Protect Yourself From Food-Poisoning When Dining Out

Most of us have read chilling articles about the many foodborne illnesses due to E.Coli that make children deathly sick, servers accidentally giving alcohol to young kids, food allergies making people miserable, and even restaurant workers who show up sick when they should be recuperating at home.

Data from the CDC shows that there are approximately 500 foodborne illness outbreaks in restaurants and delis, affecting thousands of people this past year. The likely culprits included ice, sushi, sandwiches, cake, shrimp products, and undercooked beef to name a few. Despite the many horror stories we read about, people still enjoy eating out and still trust the restaurant industry. So when eating out, there are easy steps that can make your dining experience safe and enjoyable.

Here are a few steps you can take to protect yourself from contracting foodborne illnesses:

  1. Opt for well-done meats instead of medium or rare
  2. Have eggs cooked thoroughly, avoid runny yolks or whites
  3. Choose cooked veggies instead of raw salads
  4. Refrigerate left-overs immediately and reheat thoroughly before eating 

Restaurants also play their part in striving to avoid the mistakes that can make you sick. Here are some of the issues they face, any of which can increase the risk of illness and, in some instances, food spoilage:

·         Cross contamination. Just like at home, raw meat should be prepared separately from other foods, like salads.

·         Illness. A recent study out of Duke University suggests that close to 1 in 10 restaurant workers goes to work sick. This won't cause foodborne illness, but could give you the same cold or flu the worker had if he didn't wash his hands, wear latex gloves, or cover his mouth when he sneezed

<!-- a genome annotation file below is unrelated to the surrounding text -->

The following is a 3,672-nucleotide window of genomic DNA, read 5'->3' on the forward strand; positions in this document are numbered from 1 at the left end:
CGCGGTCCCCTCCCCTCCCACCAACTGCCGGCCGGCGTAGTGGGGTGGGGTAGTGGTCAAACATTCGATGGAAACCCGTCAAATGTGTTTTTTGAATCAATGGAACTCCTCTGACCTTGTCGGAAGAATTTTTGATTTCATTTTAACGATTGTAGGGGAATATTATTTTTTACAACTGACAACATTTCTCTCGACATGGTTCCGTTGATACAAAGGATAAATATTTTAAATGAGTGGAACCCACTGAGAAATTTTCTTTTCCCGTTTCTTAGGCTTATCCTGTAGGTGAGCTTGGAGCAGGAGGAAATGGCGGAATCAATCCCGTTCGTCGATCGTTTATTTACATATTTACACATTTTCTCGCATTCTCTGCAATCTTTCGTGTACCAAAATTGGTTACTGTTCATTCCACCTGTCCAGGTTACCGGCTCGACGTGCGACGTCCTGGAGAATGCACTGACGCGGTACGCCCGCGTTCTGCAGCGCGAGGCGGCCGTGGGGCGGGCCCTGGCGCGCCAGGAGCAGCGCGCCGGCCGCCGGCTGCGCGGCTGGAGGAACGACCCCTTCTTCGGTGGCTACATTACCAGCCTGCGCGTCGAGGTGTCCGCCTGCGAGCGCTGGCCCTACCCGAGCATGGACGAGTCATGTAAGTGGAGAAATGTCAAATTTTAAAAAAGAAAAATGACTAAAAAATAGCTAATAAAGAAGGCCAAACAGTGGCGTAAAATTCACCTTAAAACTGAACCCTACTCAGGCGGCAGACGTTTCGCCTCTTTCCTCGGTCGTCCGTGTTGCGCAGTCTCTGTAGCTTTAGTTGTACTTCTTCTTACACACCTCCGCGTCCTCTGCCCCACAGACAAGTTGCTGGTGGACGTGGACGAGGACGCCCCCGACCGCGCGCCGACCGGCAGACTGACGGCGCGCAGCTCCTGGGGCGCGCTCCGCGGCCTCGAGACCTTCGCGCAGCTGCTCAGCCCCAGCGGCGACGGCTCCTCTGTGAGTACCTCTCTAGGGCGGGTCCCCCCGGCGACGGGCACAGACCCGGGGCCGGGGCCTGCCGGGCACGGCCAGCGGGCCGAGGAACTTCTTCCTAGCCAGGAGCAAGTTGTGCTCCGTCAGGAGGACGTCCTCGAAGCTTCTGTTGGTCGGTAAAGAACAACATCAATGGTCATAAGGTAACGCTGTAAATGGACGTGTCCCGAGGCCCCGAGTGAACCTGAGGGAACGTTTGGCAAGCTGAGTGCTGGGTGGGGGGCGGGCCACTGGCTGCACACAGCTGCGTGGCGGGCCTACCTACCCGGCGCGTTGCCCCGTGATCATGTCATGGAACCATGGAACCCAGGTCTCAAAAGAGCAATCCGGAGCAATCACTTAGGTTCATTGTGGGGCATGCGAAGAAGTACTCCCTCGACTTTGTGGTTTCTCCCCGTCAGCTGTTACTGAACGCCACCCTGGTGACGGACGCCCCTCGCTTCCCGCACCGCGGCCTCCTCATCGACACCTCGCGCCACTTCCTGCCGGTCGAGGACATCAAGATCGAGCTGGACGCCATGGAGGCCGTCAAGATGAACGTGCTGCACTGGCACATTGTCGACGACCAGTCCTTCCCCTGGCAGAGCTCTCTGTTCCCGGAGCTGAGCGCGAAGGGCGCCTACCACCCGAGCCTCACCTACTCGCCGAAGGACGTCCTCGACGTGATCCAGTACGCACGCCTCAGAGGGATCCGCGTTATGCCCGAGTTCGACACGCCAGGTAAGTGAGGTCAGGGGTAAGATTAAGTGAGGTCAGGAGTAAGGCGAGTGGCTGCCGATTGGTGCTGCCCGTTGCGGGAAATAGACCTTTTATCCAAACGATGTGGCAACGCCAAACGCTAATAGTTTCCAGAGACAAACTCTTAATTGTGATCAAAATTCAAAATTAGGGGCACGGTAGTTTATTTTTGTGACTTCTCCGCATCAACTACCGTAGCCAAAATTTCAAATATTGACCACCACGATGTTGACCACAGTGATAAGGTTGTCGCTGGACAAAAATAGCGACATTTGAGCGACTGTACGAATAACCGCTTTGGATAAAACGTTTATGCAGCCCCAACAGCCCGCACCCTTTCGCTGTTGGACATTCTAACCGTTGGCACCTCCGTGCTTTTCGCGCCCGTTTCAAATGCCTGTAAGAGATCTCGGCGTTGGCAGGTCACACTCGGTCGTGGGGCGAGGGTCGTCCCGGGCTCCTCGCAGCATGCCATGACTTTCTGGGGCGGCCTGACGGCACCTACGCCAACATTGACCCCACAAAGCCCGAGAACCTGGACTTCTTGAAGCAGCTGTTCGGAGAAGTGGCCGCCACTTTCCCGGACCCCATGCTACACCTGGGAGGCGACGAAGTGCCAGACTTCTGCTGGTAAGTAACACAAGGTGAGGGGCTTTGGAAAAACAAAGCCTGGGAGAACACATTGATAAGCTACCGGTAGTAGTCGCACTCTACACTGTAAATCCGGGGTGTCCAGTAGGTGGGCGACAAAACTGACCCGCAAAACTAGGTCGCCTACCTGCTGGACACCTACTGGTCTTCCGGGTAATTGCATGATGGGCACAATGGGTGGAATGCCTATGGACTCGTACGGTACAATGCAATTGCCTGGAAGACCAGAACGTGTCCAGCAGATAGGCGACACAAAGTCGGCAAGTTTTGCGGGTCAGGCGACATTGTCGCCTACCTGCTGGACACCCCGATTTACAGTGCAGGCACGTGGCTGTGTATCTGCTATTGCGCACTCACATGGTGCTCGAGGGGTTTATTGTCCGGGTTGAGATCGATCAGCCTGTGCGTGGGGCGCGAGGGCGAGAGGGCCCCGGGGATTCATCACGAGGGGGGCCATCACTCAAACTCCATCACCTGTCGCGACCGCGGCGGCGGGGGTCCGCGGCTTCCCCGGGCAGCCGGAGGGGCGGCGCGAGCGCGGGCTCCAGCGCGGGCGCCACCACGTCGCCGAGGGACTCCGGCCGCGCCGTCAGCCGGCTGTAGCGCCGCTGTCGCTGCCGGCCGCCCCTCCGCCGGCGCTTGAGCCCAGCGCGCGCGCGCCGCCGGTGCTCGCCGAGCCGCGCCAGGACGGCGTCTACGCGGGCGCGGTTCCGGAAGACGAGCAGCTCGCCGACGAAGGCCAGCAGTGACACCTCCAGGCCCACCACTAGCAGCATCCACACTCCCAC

·         Allergies.  If you have food allergies, check with the staff to find out how dishes are prepared. Allergic reactions to common foods such as shellfish and peanut oil could be avoided.

·         Temperature control. Keeping freezers and refrigerators at the correct temperatures prevents foodborne illness. Likewise, keeping hot dishes hot enough (when set out at a buffet, for instance) to prevent bacterial growth is key. The health department checks all of these settings during an inspection.

·         Sanitation. You won't be able to see behind the kitchen doors, but restaurants that keep kitchens and storage areas sanitized, clean, and dry cut down on foodborne illness and contamination from pests that are attracted to stored food. Steer clear of eating establishments that are obviously unclean or whose cleanliness is questionable.